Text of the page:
Less allergies with nickel-free coins

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The Riksbank (Swedish central bank) is introducing nickel-free coins and thus improving the health of many people with allergies. This is something for which Professor emerita Carola Lidén at the Institute of Environmental Medicine is chiefly responsible.

Why was it so important that the new coins were nickel-free?
“Nickel is one of the most common causes of contact allergy. Fifteen to twenty per cent of all women and five per cent of all men are affected. Hand eczema is a common symptom. As the risk is dependent on the exposure of skin to nickel, it is important to reduce the sources of nickel exposure. Coins are a major source of this exposure for checkout assistants, but also for consumers who are walking around with coins in their pockets.”

How did you work together with the Riksbank when the new coins were decided?
“The Riksbank was tasked with conducting a review and producing new notes and coins. When they were going to conduct a health risk assessment, I was contacted as an expert on nickel allergy. The Riksbank understood that they could do something about this and now all new coins are nickel-free and the old ones are being phased out.”

What rules are there?
“The EU’s chemicals regulation REACH restricts the amount of nickel that is released from jewellery, watches and other objects that come into prolonged contact with skin. This restriction came into force in 2000 and is based largely on our research. However, the European Chemicals Agency has decided that coins are exempted.”

How significant is the problem of nickel allergy?
“Nickel allergy has not decreased at the rate we had hoped, despite the EU restriction. One problem is that contact allergies are persistent. If you have become allergic, you remain so for the rest of your life. “

What else should become nickel-free?
“There is a notion that short-term contact with objects that release nickel does not involve any risk, but our research shows that repeated contact for seconds or minutes is sufficient to obtain a substantial dose. My proposal is that no objects intended to come into contact with skin should release nickel. This means tools, door handles, keys, sewing needles, bags, pens, mobile phones and laptops.”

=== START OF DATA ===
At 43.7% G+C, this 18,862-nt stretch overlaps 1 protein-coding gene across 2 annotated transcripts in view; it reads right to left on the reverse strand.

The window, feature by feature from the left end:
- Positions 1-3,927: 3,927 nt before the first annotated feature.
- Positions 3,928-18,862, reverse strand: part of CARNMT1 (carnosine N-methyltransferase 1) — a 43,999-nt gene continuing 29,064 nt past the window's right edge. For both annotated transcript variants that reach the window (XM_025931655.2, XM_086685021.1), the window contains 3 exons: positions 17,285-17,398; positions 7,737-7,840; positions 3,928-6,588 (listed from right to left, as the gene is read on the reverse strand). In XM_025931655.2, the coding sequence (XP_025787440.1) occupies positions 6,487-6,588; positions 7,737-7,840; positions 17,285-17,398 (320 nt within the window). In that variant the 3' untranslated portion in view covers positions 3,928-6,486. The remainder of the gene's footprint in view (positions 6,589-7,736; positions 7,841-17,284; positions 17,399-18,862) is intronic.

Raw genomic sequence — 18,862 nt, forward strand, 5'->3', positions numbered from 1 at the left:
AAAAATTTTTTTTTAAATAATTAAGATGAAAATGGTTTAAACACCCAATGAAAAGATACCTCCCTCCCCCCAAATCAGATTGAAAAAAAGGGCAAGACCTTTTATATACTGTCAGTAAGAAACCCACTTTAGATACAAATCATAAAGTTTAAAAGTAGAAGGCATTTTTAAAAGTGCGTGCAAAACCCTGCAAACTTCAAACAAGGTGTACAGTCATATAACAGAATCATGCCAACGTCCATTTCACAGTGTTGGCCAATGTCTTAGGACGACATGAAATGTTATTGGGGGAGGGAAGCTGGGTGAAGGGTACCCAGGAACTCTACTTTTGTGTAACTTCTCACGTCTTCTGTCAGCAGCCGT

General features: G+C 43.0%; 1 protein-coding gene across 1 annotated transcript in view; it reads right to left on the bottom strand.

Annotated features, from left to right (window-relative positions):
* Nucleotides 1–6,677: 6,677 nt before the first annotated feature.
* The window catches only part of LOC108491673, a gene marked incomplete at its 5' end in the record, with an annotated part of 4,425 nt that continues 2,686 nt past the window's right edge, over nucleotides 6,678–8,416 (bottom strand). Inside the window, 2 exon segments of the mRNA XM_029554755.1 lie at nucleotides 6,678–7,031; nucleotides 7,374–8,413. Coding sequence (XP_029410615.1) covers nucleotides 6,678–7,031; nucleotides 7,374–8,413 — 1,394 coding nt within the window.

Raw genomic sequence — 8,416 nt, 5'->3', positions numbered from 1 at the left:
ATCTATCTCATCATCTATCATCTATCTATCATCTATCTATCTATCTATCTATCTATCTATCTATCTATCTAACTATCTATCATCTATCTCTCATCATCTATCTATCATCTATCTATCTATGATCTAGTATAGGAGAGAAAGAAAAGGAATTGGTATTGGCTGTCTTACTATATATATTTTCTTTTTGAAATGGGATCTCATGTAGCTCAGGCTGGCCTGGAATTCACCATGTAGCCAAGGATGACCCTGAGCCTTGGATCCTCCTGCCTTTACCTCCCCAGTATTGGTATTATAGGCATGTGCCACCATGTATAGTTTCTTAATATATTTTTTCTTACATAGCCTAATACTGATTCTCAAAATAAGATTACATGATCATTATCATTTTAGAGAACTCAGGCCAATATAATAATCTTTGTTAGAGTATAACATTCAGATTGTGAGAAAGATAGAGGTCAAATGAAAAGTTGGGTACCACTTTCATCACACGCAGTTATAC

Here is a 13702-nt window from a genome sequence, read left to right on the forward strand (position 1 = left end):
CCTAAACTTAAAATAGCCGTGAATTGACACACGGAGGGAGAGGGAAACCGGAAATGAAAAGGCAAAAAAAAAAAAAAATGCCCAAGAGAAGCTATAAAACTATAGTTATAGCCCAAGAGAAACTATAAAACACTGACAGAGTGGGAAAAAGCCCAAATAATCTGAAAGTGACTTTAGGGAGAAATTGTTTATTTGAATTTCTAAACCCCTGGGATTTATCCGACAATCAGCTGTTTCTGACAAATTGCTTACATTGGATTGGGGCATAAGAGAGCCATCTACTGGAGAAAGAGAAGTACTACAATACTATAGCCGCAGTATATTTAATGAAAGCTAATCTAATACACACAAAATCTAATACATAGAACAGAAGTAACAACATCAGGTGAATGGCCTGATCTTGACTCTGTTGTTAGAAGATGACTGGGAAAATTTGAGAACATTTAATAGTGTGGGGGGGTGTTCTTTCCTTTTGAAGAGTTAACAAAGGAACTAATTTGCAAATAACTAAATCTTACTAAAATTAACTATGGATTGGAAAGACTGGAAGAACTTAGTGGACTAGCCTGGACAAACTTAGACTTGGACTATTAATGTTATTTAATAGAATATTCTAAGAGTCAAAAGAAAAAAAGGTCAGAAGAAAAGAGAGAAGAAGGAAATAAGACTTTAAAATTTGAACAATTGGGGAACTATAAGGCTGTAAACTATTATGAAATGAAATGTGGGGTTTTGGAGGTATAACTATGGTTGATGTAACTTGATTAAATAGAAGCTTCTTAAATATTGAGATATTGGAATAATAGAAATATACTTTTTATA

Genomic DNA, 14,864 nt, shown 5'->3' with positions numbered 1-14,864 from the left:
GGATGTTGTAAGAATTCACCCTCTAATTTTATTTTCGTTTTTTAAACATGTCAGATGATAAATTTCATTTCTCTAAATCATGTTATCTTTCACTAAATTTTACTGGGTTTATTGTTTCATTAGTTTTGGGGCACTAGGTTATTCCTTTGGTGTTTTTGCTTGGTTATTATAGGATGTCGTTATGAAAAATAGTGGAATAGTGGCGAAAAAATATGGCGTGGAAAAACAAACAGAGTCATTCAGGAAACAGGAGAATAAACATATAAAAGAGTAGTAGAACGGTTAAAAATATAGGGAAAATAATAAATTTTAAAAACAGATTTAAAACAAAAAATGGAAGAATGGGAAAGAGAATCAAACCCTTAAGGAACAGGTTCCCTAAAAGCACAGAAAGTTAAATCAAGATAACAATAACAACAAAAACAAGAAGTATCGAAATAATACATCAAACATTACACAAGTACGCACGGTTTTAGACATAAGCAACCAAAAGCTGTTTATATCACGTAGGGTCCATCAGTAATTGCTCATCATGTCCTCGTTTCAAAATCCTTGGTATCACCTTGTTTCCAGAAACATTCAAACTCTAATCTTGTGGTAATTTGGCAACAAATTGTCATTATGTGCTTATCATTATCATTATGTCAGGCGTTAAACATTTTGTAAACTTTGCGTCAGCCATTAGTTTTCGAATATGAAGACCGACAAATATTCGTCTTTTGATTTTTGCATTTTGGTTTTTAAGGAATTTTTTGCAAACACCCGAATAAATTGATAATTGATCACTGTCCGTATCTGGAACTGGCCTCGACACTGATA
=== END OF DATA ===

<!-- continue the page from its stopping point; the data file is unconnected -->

Why is it taking so long to have an impact on the use of nickel?
“This is because there are competing interests; the health interests are in conflict with the financial interests of the nickel industry. When the United Kingdom introduced new coins a few years ago, I was contacted by a British dermatologist. We conducted a study of the new coins, which showed that they were releasing more nickel. But this time we were not able to influence the decision. However, ahead of the launch of the Euro, we were able to have an impact and at least the lower value coins became nickel-free.”

How big a difference will the new coins make to the prevalence of nickel allergy?
“I am certain that they will mean a great deal to those people who handle a lot of coins at work. But it will be difficult to measure the effect in the population. Exposure studies would need to be conducted.”

Text: Maja Lundbäck (in translation from Swedish), first published in Medicinsk Vetenskap no. 4/2016

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